After stopping at the visitor center, continue with route 40 southward and start descending at Ma'ale Atzma'ut (Independence Climb) to the Makhtesh. After driving for about 6 kilometers [3.7 miles] you should meet with a sign that directs to a good dirt-road, marked green in the footpath marking map; follow it to Ha-Minsarah [The Carpentry].
The Minsarah is a fascinating geological phenomenon, a sandstone hill with exposed symmetrical hexagonal prisms of sandstone laid in piles like wooden plates in a carpentry. This unique geological phenomenon is explained by a process in which magma had permeated into the hills, which resulted in the sandstone at the top of the hill being melted, liquefied and consolidated, and finally formed into columns of hard quartzite stone.
After a short drive on the dirt-road, park the car and start the short ring-trail which leads on top of special lifted wooden plates that allows walkers to pace above the quartzite prisms without damaging them. Please walk and follow the wooden platform.
After visiting this impressive site, return to the road and drive southward. After driving for 6 kilometers [3.7 miles] follow the sign that directs to a dirt-road which splits leftwards from the asphalt road. It is marked red in the footpath marking map and leads to Henyon Be'erot [Be'erot camping site] . Drive more 5 kilometers [3.1 miles] to a crossroad of two dirt-roads, and turn left to a black-marked road , and after 100 m [238 feet] reach Henyon Be'erot.
Be'erot is a camping site located at the middle of web spider of the Makhtesh Ramon routes. The camping facilities include toilets, sheds thatched with palm leaves, tables and benches, shadowed places, and facilities for cooking and dishwashing. This is the only certified camping at Makhtesh Ramon. Tents are allowed at the lodging area, and there is also an authentic Bedouin tent, for those who prefer lodging in a style of men of the desert. The Bedouin hosting includes tea, coffee, fatir [a Bedouin flatbread] and substantial dishes. Lodging for groups is available too but coordination is needed in advance. Call tel. 08-6586713, 0505-375265.
Hiking down at the Makhtesh Surface
It is optional to continue from Be'erot camping site to a number of easy and nice trails which are suitable for all the family. The most renown among them are Giv'at Harut [Harut hill] and to Metzad and Parsat Saharonim [Saharonim fort and Saharonim hoof]. Both are circular trails and hiking them is optional: sequentially or separately. But for completing both trails at one time, it is recommended to have a whole day for it, starting at morning.
Go north from Be'erot camping site through the black-marked dirt-road until a right turn toward a red-marked dirt-road . Drive 1 more kilometer [0.62 mile] on this road and arrive to another crossroad. There take the left branch of the Y-junction, a dirt-road marked black in the footpath marking map. This dirt-road leads to Saharonim day parking. Leave your vehicles and embark on the 2.5-km circular trail that might demand two hours to complete.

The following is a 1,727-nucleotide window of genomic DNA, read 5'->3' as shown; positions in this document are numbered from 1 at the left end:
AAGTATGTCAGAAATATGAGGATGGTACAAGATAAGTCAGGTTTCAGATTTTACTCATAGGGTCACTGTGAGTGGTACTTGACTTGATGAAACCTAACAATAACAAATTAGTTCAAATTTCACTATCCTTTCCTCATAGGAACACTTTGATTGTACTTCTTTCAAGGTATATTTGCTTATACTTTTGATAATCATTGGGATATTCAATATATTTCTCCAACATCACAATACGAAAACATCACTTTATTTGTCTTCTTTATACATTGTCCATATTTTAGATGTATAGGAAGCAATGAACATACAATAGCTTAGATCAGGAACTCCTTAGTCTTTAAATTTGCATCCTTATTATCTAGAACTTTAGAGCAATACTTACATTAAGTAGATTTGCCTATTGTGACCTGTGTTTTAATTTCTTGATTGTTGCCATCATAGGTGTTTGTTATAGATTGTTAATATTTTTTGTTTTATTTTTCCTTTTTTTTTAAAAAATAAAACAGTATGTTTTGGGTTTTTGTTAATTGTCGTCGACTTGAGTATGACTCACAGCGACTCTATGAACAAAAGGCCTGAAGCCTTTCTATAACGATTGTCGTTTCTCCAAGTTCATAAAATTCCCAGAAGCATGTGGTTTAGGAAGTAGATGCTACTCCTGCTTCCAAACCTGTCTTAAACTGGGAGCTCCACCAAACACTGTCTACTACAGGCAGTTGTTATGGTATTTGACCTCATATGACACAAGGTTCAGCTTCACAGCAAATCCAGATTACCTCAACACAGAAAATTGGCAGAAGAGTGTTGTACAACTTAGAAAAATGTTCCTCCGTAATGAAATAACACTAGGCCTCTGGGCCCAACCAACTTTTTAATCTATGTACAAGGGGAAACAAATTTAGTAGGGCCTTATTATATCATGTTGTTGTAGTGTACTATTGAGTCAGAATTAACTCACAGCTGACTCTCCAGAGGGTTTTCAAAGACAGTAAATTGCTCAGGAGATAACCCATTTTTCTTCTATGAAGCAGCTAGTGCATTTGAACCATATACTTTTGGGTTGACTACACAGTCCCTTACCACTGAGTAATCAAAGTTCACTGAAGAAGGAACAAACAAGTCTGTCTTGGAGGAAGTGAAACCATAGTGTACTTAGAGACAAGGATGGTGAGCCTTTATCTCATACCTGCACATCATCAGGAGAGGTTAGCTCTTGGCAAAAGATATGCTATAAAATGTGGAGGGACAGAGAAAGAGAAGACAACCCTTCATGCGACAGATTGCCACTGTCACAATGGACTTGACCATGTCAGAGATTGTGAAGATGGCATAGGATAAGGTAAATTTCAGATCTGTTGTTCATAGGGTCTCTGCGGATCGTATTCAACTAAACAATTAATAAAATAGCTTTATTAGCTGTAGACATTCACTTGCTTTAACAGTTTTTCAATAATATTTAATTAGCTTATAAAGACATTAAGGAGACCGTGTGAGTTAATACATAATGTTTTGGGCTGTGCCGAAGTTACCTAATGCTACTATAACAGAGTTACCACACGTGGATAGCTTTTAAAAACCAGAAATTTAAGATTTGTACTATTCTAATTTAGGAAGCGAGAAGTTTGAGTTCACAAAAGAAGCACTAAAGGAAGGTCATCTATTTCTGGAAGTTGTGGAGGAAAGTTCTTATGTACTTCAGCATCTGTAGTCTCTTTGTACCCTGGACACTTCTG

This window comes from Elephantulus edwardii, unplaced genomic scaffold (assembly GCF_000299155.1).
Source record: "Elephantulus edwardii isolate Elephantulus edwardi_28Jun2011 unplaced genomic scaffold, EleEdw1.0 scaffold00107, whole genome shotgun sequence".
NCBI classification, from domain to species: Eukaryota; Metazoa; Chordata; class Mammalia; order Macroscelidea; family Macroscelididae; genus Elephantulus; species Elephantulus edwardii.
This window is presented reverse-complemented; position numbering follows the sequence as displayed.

A dirt road goes down from the parking toward Nahal Ardon [Ardon canyon], which is a short and impressive canyon that drains the southern part of Ardon valley and converge with Nahal Nekarot [the crevices canyon] that digresses out from the Makhtesh. The black slopes of Giv'at Harut can be seen from the beginning of this trail. The color of the hill testifies for the immense heat of the magma that melted the sandstone in its way, gushed through it and thus the hill was formed.
After walking for 500 m [1,600 feet], and next to a big acacia tree, meet a ramification of the canyon that leads left and outside of the canyon toward a blue-marked path. This route leads northward to Har Ardon [Ardon mount], and it will lead you to the northern hillside of Giv'at Harut, which can be seen from just everywhere in the surroundings and which looks like a small volcano.
Go up on the mild ascent, and after about 500 meter you will come to a trail junction, where the blue trail turns to the left, while the red trail continues straight and slightly turning right. In this junction, there is an additional black trial, which is not marked in the map and climbs up to the head of the hill. Embark with the short but steep climbing to the pick of Giv'at Harut. Although climbing might be perceived as a difficult from the foot of the hill, it is actually quite easy and can fit everybody in the family, and it takes only few minutes to do it. The beautiful view on top of Giv’at Harut warrants every difficult second of the climbing …
The spectacular outlook from the top of this hill gives a panoramic view of the entire area – Saharonim height - in the south, Ardon valley - in the north-east, Makhmal valley in the north, and Makhtesh Ramon is north and east to you. Ardon Mountain in the north exemplifies what is called by geologists "relief inversion", and what does it means? Well, actually the Ardon Mountain that you see today was once a valley between two higher mountains. Gradually, through erosion and abrasion, these mountains washed away, until what were once two mountains can be recognized today as Makhmal and Ardon valleys – left and right to Ardon mountain, respectively. So Har Ardon, which is very prominent in the landscape of the Makhtesh, was once a valley.